[guest post by Dana]
Those Duck Dynasty people are causing a stir again, or rather car decals supporting them are…yes, decals.
A union representing federal employees at Eglin Air Force base in Florida is demanding that two senior management officials be removed from their posts because they put decals on their personal trucks supporting Duck Dynasty star Phil Robertson.
Alan Cooper, the executive vice president of the local chapter of the American Federation of Government Employees, said one of the officials also displayed the “I Support Phil” decals in his office last month and offered them to subordinates.
“The BUE (bargaining union employee) was clearly offended and disgusted that a senior management official would display the decal on their pod,” read an email Cooper wrote.
“We took offense,” Cooper told me in a telephone interview. “These two particular individuals have a great amount of influence over individuals who may be gay, who may be African-American – and we have a concern they should not be in a position to exert that influence when it comes to promotions.”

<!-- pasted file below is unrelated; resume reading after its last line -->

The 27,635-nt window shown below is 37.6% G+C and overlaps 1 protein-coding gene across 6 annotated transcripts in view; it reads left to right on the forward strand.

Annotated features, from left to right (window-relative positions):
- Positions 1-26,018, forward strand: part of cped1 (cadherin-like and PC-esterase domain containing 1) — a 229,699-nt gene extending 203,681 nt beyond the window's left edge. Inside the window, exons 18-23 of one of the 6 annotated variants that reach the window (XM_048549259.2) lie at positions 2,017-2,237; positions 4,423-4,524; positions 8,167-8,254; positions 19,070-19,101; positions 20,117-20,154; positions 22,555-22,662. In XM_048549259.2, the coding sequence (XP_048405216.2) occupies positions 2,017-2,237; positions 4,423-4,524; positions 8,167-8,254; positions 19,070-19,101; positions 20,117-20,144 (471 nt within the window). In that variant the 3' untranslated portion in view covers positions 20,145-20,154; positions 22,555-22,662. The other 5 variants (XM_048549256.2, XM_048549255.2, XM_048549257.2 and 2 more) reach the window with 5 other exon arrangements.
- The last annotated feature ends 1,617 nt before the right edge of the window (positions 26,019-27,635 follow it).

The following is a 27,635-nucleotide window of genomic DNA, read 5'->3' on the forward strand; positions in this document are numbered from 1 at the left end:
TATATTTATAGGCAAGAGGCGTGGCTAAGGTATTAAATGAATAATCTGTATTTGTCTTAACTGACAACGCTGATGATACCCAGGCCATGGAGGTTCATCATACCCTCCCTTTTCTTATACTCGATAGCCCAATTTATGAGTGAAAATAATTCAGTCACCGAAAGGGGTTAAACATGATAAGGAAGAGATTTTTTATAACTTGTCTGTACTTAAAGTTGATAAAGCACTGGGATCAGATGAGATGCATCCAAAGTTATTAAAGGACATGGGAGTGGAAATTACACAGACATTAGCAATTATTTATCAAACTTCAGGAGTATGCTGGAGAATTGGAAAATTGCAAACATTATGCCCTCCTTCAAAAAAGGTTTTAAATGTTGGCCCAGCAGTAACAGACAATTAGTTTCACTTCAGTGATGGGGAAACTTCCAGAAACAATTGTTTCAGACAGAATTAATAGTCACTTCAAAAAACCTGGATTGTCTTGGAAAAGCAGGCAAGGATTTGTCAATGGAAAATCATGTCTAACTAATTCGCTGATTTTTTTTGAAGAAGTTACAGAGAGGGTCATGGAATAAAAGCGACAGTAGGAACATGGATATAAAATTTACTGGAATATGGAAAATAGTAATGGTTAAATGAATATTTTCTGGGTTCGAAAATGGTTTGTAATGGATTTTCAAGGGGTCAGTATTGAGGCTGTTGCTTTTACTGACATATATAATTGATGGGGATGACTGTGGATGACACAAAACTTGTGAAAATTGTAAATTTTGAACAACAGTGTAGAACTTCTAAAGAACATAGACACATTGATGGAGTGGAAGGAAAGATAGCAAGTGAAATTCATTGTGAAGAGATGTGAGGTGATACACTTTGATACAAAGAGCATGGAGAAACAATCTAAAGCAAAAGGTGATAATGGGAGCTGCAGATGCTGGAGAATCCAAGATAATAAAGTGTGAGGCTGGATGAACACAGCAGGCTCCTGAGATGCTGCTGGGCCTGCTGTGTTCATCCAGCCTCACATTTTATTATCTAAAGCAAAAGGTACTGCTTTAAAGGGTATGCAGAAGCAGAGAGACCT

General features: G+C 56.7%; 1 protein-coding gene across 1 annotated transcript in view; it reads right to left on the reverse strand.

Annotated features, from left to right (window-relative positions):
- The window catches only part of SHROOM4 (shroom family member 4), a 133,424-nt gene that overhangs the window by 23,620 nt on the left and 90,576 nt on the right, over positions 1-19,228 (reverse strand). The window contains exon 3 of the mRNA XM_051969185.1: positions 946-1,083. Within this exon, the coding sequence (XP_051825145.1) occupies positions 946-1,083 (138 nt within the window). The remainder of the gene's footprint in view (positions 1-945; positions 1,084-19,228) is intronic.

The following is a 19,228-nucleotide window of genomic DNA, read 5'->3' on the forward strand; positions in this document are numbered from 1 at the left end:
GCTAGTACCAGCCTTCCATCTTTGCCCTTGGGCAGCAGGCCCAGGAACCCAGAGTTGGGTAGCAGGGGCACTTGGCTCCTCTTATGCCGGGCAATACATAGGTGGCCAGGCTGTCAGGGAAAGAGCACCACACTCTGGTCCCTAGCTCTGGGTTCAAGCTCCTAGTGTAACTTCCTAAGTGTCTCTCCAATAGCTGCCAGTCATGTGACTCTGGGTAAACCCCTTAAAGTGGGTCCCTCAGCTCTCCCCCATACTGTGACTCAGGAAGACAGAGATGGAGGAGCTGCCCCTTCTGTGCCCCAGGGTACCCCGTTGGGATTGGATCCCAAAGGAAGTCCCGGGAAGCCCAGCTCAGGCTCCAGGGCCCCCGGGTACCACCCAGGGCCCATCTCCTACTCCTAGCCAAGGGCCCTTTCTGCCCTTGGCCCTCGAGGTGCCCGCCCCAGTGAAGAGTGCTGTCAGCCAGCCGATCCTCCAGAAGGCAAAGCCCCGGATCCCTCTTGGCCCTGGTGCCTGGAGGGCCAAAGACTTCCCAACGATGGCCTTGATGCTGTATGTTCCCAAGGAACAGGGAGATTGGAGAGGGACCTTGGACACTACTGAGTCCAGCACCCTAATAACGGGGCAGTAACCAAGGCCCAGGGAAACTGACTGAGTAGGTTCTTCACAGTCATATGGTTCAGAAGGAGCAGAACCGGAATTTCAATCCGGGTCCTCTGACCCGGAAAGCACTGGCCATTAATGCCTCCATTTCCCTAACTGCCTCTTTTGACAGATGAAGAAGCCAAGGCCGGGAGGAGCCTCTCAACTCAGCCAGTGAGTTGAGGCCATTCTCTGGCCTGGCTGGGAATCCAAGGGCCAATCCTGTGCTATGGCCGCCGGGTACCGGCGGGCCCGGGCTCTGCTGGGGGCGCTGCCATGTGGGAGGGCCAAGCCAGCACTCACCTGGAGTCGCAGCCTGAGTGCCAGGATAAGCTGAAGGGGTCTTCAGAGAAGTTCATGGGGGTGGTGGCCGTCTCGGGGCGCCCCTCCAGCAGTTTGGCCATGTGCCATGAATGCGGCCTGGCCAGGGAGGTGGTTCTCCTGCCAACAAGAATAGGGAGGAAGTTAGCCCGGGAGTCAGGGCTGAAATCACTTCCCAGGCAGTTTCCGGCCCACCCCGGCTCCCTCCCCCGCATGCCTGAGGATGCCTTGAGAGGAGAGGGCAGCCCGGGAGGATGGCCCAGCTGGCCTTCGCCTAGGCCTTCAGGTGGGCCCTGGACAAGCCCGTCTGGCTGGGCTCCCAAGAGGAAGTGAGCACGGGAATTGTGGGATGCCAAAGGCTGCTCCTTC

In an email that was sent to union members, Cooper said the Duck Dynasty decal may be a violation of the Civil Rights Act of 1964.
“Phil Robertson has made disparaging remarks against a vast array of people, which created a firestorm in the media in the recent past,” Cooper wrote.
Naturally, Cooper wants to see those with the I Support Phil stickers to be fired.
“I don’t know how long these individuals harbored these views – could they have impacted employment opportunities for folks that have been disparaged by the likes of a Phil Robertson,” he said.
Regardless, he wants the Duck Dynasty fans dealt with, noting “it’s definitely 100 percent inappropriate for an organization that espouses a zero tolerance policy” to condone such activity.
“If it’s zero tolerance, it’s zero tolerance for everybody,” he said, referring to the military’s anti-discrimination policies.
The Phil supporters claimed it was a First Amendment issue, and thankfully, so did the Air Force.
They investigated the claims made by the union and determined that the two civilian workers were well within their rights to support Duck Dynasty.
“Brigadier General Dave Harris is not taking any action against the individual as the display of such a bumper sticker is considered legally protected speech under the First Amendment,” said Andy Bourland, director of public affairs at the military base.
Bourland also told me they looked into the incident involving the decals in the worker’s office. They also decided not to take action in that incident.